So, on that day I was given a note to report to Mr. Jordan’s office when I knew I had not been getting in any new trouble or situations, I was at first perplexed. But then I figured he must have a pretty good reason, and he did indeed.

As I walked into the counselor’s offices, I could see that Mr. Jordan’s cubicle had a rather large visitor chatting with him, so I immediately figured yep, maybe it’s another college person and yes, it was. Mr. Jordan introduced me to a bear of a man named Dean Wink and much to Wink’s surprise I immediately stuck my hand out and started spitting out his collegiate and professional football career as he had been one of the first players ever out of Yankton College to play in the NFL. Yep, I followed my Dad’s alma mater and knew my stuff.

As it turned out, they were also trying to recruit a classmate of mine, Jim Nelson, for the football team – eventually Nelson and I took a weekend trip to Yankton College and I ended up being a Greyhound for a very short period of time while Nelson stayed home, think it had to do with a sweetheart.

Not only Mr. Jordan, but the entire counseling department knew that having grown up in Nebraska, I was a huge Husker fan. This meant that the day an assistant coach or representative for the Huskers football team showed up to visit with another of my classmates (Scott Jacobsen), guess who they called on to help find Scott – me!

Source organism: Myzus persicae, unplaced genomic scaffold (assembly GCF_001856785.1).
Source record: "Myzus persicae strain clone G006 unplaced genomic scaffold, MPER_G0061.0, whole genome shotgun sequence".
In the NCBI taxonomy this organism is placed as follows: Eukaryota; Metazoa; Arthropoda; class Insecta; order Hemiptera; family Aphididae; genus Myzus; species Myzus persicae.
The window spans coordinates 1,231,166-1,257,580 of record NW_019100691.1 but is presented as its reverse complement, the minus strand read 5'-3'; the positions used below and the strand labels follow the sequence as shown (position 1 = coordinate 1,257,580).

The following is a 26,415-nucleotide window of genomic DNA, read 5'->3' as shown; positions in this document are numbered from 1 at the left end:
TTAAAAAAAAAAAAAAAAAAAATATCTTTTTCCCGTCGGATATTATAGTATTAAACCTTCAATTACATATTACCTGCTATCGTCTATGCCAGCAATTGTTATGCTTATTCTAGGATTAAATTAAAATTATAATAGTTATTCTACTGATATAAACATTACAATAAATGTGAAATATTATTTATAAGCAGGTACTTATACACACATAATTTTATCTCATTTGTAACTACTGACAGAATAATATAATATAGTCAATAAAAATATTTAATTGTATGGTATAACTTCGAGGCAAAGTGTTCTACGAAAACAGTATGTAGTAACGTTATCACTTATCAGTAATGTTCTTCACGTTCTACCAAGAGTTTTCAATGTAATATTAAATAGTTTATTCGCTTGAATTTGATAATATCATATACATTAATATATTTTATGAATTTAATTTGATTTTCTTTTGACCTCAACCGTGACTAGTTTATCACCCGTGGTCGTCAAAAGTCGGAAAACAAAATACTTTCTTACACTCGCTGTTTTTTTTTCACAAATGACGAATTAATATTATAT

Since Scott was already gone for the day and off to an afternoon job he had, Mr. Jordan and Mr. Bedsted called on me to take the afternoon off to play co-pilot for the man from Huskerland as he went looking for Scott for a chat. You know what kills me about that experience – I can not recall the name of the Husker coach that showed up, so disappointing for my younger brother.

As the class of ’74 prepared for graduation, I became very ill and was bedridden for the final two weeks of the school year. This was when Mr. Jordan went the extra distance for me, making sure arrangements were made with my teachers to get school work and finals to me (of which my Mom watched over so even at home the thought of cheating was out of the question), while checking in often with my parents on how I was doing.

Over the years since graduation, Mr. Jordan and I have stayed in touch. For a while we corresponded at Christmas time and until my parents moved away from Austin in the spring of 1978, Mr. Jordan cross paths with them often as they all served on some groups that dealt with the foreign exchange student program. I always knew when they had meetings because within a few days my Mom would let me know that Mr. Jordan said hello.

Now as I choke on the idea that this will be my 45th Class Reunion, Mr. Jordan is another one of those folks in Austin that helped make my time there a good bit better than it almost was – and I want to say thanks Mr. Jordan, may my grandkids have the same personable, caring, insightful type of counselor he was with me.

With that – hugs, prayers, blessings and happy thoughts from Grumpy Gramps.

(Copyright@2019, CrossDove Writers – no part of this posting may be printed, copied or used without written permission by CrossDove Writers and Grumpy Gramps.)